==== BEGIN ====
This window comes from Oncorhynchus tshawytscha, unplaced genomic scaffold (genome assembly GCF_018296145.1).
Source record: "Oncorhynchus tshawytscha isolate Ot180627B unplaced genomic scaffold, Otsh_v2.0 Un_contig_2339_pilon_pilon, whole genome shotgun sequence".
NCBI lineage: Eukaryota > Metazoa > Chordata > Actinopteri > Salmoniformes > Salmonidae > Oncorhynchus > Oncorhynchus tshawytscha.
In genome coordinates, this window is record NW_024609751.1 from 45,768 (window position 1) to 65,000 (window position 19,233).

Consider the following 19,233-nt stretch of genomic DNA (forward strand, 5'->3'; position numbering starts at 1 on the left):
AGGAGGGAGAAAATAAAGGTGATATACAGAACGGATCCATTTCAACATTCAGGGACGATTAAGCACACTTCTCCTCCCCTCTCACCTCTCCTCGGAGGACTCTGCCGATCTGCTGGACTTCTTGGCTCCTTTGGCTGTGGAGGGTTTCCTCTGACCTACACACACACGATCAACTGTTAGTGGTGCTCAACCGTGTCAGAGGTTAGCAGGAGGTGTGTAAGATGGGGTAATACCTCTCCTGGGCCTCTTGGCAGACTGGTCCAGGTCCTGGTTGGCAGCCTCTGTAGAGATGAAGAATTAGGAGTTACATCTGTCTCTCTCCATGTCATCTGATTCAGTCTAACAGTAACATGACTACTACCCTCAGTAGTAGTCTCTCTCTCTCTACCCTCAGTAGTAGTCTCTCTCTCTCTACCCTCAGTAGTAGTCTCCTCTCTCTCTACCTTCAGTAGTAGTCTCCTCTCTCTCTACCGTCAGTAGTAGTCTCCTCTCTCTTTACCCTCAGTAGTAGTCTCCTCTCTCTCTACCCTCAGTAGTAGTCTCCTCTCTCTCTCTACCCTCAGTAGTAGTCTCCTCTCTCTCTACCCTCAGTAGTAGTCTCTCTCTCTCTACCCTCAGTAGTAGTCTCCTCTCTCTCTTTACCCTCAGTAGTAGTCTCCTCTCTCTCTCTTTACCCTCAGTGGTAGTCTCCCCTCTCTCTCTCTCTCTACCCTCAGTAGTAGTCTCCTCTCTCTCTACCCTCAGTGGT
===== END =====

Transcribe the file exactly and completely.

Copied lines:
This window comes from Oncorhynchus tshawytscha, unplaced genomic scaffold (genome assembly GCF_018296145.1).
Source record: "Oncorhynchus tshawytscha isolate Ot180627B unplaced genomic scaffold, Otsh_v2.0 Un_contig_2339_pilon_pilon, whole genome shotgun sequence".
NCBI lineage: Eukaryota > Metazoa > Chordata > Actinopteri > Salmoniformes > Salmonidae > Oncorhynchus > Oncorhynchus tshawytscha.
In genome coordinates, this window is record NW_024609751.1 from 45,768 (window position 1) to 65,000 (window position 19,233).

Consider the following 19,233-nt stretch of genomic DNA (forward strand, 5'->3'; position numbering starts at 1 on the left):
AGGAGGGAGAAAATAAAGGTGATATACAGAACGGATCCATTTCAACATTCAGGGACGATTAAGCACACTTCTCCTCCCCTCTCACCTCTCCTCGGAGGACTCTGCCGATCTGCTGGACTTCTTGGCTCCTTTGGCTGTGGAGGGTTTCCTCTGACCTACACACACACGATCAACTGTTAGTGGTGCTCAACCGTGTCAGAGGTTAGCAGGAGGTGTGTAAGATGGGGTAATACCTCTCCTGGGCCTCTTGGCAGACTGGTCCAGGTCCTGGTTGGCAGCCTCTGTAGAGATGAAGAATTAGGAGTTACATCTGTCTCTCTCCATGTCATCTGATTCAGTCTAACAGTAACATGACTACTACCCTCAGTAGTAGTCTCTCTCTCTCTACCCTCAGTAGTAGTCTCTCTCTCTCTACCCTCAGTAGTAGTCTCCTCTCTCTCTACCTTCAGTAGTAGTCTCCTCTCTCTCTACCGTCAGTAGTAGTCTCCTCTCTCTTTACCCTCAGTAGTAGTCTCCTCTCTCTCTACCCTCAGTAGTAGTCTCCTCTCTCTCTCTACCCTCAGTAGTAGTCTCCTCTCTCTCTACCCTCAGTAGTAGTCTCTCTCTCTCTACCCTCAGTAGTAGTCTCCTCTCTCTCTTTACCCTCAGTAGTAGTCTCCTCTCTCTCTCTTTACCCTCAGTGGTAGTCTCCCCTCTCTCTCTCTCTCTACCCTCAGTAGTAGTCTCCTCTCTCTCTACCCTCAGTGGT